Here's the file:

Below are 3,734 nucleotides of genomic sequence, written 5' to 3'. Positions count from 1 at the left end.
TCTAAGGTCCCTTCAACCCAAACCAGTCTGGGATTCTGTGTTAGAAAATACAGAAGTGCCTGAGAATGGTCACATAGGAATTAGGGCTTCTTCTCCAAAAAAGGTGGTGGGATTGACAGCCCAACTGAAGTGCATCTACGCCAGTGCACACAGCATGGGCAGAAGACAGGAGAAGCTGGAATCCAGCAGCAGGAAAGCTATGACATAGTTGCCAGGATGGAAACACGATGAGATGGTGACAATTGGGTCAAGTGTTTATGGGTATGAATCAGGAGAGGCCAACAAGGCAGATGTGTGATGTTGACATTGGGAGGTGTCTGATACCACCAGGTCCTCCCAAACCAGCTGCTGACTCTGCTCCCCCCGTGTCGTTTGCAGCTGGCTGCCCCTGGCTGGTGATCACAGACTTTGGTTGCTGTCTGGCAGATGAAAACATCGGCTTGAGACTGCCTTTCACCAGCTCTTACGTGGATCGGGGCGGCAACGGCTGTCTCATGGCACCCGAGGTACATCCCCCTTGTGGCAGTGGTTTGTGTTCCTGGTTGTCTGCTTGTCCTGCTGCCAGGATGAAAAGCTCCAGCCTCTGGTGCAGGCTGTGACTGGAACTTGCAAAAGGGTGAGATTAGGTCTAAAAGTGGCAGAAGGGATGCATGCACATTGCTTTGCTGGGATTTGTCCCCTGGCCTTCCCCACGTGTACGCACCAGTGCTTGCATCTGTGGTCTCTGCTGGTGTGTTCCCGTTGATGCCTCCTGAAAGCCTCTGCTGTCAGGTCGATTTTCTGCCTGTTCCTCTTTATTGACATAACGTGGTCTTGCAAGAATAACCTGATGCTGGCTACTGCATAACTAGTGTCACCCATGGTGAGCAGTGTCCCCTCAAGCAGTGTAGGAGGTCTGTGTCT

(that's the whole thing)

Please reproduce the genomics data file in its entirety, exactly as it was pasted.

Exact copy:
Below are 3,734 nucleotides of genomic sequence, written 5' to 3'. Positions count from 1 at the left end.
TCTAAGGTCCCTTCAACCCAAACCAGTCTGGGATTCTGTGTTAGAAAATACAGAAGTGCCTGAGAATGGTCACATAGGAATTAGGGCTTCTTCTCCAAAAAAGGTGGTGGGATTGACAGCCCAACTGAAGTGCATCTACGCCAGTGCACACAGCATGGGCAGAAGACAGGAGAAGCTGGAATCCAGCAGCAGGAAAGCTATGACATAGTTGCCAGGATGGAAACACGATGAGATGGTGACAATTGGGTCAAGTGTTTATGGGTATGAATCAGGAGAGGCCAACAAGGCAGATGTGTGATGTTGACATTGGGAGGTGTCTGATACCACCAGGTCCTCCCAAACCAGCTGCTGACTCTGCTCCCCCCGTGTCGTTTGCAGCTGGCTGCCCCTGGCTGGTGATCACAGACTTTGGTTGCTGTCTGGCAGATGAAAACATCGGCTTGAGACTGCCTTTCACCAGCTCTTACGTGGATCGGGGCGGCAACGGCTGTCTCATGGCACCCGAGGTACATCCCCCTTGTGGCAGTGGTTTGTGTTCCTGGTTGTCTGCTTGTCCTGCTGCCAGGATGAAAAGCTCCAGCCTCTGGTGCAGGCTGTGACTGGAACTTGCAAAAGGGTGAGATTAGGTCTAAAAGTGGCAGAAGGGATGCATGCACATTGCTTTGCTGGGATTTGTCCCCTGGCCTTCCCCACGTGTACGCACCAGTGCTTGCATCTGTGGTCTCTGCTGGTGTGTTCCCGTTGATGCCTCCTGAAAGCCTCTGCTGTCAGGTCGATTTTCTGCCTGTTCCTCTTTATTGACATAACGTGGTCTTGCAAGAATAACCTGATGCTGGCTACTGCATAACTAGTGTCACCCATGGTGAGCAGTGTCCCCTCAAGCAGTGTAGGAGGTCTGTGTCT